Another Civilian Conservation Corps project was Deception Pass State Park—but if you really want to learn more about this post-Depression project (and you like your exploration a little more guided), this park has converted a former bathhouse into the Civilian Conservation Corps Interpretive Center museum right near the Bowman Bay campground. Plus, there’s that famous bridge.

41229 WA-20
Oak Harbor, WA 98277

3. Fort Ebey State Park

400 Hill Valley Dr, Coupeville, WA 98239

The northernmost Admiralty Inlet fort is now a network of trails with stopoffs for whale watching, paragliding, and even fishing. Attractions include abandoned bunkers, an old water tower, and big water views—and if you want a longer hike, you can reach Ebey’s Landing or even farther to the Island County Historical Museum in downtown Coupeville. The campground itself is a jumping-off point to a ton of park trails of various commitment levels.

400 Hill Valley Dr
Coupeville, WA 98239

4. Fort Casey State Park

1280 Engle Rd, Coupeville, WA 98239

Part of the “Triangle of Fire,” along with Fort Worden and Fort Flagler, Fort Casey’s historic buildings are a the easiest to access, with one, large bunker just a mile from a 1903 lighthouse. Its most notable feature is that you can actually go inside the lighthouse if you sign up for a tour.

1280 Engle Rd
Coupeville, WA 98239

5. Fort Worden State Park

200 Battery Way, Port Townsend, WA 98368

Fort Worden is located in the extremely charming town of Port Townsend, so if you’re mainly in it for historic architecture, there are plenty of chances to pop out and explore some of the best-maintained Victorian architecture in the Pacific Northwest—the city is densely packed with it.

Worden is activated as heck, with its prettier Victorian buildings, like officers’ quarters, transformed into arts spaces, wedding venues, and retreat housing. Like Casey, there’s also a cute lighthouse. If you’re looking for that crunchy, abandoned feel, though, head up to Artillery Hill for some old military infrastructure.

Worden has two campgrounds: a more beachy one below and a more forested one above.

200 Battery Way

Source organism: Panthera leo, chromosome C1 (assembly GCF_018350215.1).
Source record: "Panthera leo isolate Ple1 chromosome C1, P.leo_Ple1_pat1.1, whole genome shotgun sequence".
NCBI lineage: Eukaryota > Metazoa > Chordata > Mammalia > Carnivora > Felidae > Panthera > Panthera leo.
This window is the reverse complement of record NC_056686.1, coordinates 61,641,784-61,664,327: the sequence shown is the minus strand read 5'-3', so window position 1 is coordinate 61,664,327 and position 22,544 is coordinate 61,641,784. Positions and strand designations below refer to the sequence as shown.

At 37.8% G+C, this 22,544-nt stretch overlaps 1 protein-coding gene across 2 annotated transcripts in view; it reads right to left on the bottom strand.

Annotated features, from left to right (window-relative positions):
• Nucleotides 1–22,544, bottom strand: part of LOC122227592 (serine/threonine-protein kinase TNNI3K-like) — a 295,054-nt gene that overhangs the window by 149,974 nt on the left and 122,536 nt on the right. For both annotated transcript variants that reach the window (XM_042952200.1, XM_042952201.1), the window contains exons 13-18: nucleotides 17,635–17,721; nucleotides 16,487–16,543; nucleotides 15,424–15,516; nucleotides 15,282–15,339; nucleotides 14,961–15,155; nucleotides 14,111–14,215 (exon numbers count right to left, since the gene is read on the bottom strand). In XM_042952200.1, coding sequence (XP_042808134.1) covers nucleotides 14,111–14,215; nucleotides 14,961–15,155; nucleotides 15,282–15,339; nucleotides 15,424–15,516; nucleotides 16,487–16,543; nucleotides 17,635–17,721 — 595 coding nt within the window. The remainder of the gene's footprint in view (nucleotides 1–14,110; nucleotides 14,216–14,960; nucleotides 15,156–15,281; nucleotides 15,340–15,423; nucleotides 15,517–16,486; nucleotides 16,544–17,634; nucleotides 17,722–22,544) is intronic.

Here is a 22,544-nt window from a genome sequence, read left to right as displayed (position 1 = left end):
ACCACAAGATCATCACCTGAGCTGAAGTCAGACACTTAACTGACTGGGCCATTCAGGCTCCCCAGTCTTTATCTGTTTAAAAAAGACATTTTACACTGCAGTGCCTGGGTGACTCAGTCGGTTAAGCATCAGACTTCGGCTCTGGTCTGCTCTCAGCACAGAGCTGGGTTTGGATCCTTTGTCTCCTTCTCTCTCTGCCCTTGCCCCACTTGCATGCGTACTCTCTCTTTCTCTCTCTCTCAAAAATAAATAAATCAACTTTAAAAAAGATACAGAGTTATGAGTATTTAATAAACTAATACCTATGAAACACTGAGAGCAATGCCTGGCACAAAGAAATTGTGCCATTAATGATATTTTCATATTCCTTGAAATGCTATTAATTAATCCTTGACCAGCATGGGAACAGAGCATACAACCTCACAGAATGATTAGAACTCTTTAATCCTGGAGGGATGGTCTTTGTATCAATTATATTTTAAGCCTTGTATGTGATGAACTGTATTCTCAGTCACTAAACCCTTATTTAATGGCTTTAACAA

Port Townsend, WA 98368

6. Fort Flagler Historical State Park

10541 Flagler Rd, Nordland, WA 98358

Flagler is the most sprawling of the old Triangle of Fire forts, with a level of exploration to suit pretty much everyone—former barracks, administrative buildings, and a hospital are activated with historic programs, museums, retreat housing, scout camps, and tours, are easy to access from the road. A couple of former bunkers are right on the road, too. But the deeper you’re willing to go, the more remote and abandoned places you’ll find. Also: Up at Marrowstone Point, there is, of course, a lighthouse.

Some campsites are basically beachfront, while others tuck away on a high bluff overlooking the water.

10541 Flagler Rd
Nordland, WA 98358

7. Manchester State Park

7767 E Hilldale Rd, Port Orchard, WA 98366

Manchester State Park includes the former site of Middle Point, an early-1900s Coast Artillery Corps fort—although it was only up for about 10 years before the corps decided Fort Ward was sufficient. In addition to the standard batteries, the park includes a large brick torpedo storehouse with an ornate design, formerly storage for underwater mines but later an officer’s club, barracks, and mess hall.

7767 E Hilldale Rd
Port Orchard, WA 98366

8. Palouse to Cascades State Park

150 Lake Easton State Park Rd, North Bend, WA 98045

A whopping 110-mile linear park, Palouse to Cascades stretches from North Bend to the Columbia River before continuing all the way to the Idaho border, switching between Washington State Parks and Department of Natural Resources jurisdiction. It’s on a former railroad bed, and takes hikers and cyclists through many historic tunnels along the way. The trail was only recently John Wayne Pioneer Trail—this segment used to be called Iron Horse State Park Trail.